That sounds crazy to me and I don’t believe it – but I do wonder how many foreign fighters have joined to fight on the Ukrainian side (a la Syria). I can imagine that a few thousand of these might be western SF – a few thousand at most.

  7. ed says:

    Col. Lang-

    I urge your readers to see Scott Ritter’s analysis of the Kherson withdrawal.
    It is at: https://www.scottritterextra.com/p/on-kherson?utm_source=substack&utm_medium=email

    • TTG says:


      At least Martyanov is Russian. I expect him to cheerlead for his side, even if it’s with blind disregard for actual reality on the battlefield. But Ritter is just sad and delusional.

      • borko says:


        Martyanov is also an American living in America. So is Orlov from the Saker blog.
        Interestingly, despite their taking side with Russia and promoting Russian interests they choose to live in the “evil” West.

        I suspect, they and many other Western based pro Russian bloggers are all in it to make money and are treating this war as a cash cow.

      • ed says:

        TTG – You have always been very civil in your response to my two cents worth, and I frequently read closely yours and Col. Lang’s assessments, since you are both highly experienced and have spotted vulnerabilities in the Russian positions before anyone else, but I also highly value Scott Ritter’s which are solidly fact-based, and draw on his own military and forensic experience, with also a nuanced understanding of how the Russian military itself may be approaching these issues.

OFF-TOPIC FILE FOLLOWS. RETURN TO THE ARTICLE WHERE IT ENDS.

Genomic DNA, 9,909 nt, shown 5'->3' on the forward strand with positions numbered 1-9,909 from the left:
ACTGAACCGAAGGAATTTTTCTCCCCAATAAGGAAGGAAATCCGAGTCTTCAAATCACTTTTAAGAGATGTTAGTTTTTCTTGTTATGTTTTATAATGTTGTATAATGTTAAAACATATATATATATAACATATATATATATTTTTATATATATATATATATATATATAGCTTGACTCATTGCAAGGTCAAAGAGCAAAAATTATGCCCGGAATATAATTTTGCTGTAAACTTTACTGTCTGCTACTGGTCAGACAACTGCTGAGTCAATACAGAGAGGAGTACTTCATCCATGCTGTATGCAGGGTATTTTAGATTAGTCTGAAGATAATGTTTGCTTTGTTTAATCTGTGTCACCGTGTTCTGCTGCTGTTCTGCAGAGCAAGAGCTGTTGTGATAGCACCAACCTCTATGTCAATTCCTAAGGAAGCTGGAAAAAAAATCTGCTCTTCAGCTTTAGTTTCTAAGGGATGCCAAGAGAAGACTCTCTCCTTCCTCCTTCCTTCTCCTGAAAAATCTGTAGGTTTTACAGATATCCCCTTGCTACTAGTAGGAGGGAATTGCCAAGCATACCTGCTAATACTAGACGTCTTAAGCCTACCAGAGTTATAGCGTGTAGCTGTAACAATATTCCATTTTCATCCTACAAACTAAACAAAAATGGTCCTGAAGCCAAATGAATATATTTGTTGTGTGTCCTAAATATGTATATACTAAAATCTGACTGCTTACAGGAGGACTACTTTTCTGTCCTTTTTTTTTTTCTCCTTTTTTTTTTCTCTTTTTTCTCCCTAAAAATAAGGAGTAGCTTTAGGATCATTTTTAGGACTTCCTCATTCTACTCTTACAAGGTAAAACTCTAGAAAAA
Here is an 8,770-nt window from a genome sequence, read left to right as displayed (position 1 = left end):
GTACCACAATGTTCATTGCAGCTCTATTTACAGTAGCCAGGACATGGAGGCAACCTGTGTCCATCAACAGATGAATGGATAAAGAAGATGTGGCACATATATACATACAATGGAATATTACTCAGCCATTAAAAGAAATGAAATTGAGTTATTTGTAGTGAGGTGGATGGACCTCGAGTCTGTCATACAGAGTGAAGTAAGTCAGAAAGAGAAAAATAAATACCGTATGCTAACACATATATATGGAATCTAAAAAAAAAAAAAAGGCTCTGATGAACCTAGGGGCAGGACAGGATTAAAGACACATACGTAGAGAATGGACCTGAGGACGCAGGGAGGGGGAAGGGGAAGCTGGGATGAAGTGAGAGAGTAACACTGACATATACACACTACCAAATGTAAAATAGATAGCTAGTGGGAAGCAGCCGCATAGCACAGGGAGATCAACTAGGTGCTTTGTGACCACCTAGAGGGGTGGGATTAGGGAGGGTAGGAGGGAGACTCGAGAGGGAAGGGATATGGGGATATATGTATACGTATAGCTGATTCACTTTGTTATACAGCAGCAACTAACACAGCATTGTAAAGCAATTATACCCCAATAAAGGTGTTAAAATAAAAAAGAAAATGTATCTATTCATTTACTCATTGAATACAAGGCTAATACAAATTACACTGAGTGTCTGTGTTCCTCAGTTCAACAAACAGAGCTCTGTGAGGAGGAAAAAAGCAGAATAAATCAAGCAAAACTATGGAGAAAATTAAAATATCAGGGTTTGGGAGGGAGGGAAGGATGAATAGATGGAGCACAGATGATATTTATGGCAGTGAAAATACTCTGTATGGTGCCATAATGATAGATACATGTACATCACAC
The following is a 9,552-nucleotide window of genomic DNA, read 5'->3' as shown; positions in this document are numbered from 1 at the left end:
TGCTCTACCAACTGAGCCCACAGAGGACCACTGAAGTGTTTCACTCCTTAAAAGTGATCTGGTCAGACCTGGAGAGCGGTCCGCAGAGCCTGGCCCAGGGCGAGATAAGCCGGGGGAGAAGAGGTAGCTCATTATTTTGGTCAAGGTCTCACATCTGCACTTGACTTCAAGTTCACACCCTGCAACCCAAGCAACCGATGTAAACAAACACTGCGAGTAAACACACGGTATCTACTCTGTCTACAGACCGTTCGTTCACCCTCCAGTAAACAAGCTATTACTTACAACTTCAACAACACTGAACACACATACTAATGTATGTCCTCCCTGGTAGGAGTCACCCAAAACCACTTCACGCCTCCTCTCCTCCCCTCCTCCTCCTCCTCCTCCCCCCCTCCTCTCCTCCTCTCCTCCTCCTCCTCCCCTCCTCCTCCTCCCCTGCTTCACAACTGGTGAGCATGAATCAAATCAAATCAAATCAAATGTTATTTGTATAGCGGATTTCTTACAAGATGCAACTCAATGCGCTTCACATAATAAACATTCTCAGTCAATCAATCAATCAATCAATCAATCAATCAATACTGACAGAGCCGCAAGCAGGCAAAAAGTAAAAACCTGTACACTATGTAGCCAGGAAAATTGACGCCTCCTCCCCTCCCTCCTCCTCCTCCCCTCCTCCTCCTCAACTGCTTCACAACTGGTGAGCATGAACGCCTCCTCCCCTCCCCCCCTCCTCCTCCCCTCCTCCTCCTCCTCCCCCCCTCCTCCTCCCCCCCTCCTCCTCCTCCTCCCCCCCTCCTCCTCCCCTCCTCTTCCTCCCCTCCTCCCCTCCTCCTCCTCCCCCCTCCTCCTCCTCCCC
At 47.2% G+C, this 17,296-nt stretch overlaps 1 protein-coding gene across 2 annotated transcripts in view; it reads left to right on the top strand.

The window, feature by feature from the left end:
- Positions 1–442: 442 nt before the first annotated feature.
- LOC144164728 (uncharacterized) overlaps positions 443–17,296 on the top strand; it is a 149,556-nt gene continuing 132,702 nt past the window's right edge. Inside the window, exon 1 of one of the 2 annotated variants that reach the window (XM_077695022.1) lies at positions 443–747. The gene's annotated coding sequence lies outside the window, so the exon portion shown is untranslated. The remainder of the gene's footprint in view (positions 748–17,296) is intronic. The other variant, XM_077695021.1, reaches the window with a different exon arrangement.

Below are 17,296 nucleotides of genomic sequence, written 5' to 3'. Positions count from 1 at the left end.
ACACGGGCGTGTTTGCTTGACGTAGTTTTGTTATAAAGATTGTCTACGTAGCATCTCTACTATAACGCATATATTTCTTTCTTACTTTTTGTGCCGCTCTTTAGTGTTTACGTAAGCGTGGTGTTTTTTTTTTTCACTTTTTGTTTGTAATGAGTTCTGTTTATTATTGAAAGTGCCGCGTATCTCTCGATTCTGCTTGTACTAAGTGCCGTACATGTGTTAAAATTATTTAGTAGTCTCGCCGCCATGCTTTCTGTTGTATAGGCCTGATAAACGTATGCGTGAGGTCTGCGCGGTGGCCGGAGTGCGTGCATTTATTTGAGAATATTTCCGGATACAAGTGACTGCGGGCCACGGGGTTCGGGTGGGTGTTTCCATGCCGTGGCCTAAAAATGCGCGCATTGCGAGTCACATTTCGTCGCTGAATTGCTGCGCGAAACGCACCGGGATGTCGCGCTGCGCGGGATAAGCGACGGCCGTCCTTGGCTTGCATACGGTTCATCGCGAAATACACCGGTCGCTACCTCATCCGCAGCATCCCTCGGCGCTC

I feel the same about Col. MacGregor. You might check out his interview today in which he provides an excellent clinic on the Taiwan-China relationship, and, in the second half, one on Kherson. It is at: https://www.youtube.com/watch?v=Rei9F9oeM-Y

        We won’t know who is right for several months or more, but if those who are uneducated like myself are to have any understanding about this conflict and its larger dimensions, we must hear all credible viewpoints with their evidence, from whatever source- and I hope our leaders in Washington are realistic enough to be open enough to set aside their biases and look at the cold hard facts before they set policy.

        • borko says:


          MacGregor and Ritter have both been declaring Russian victory for months. According to them, Russia has been mopping up since like April or May.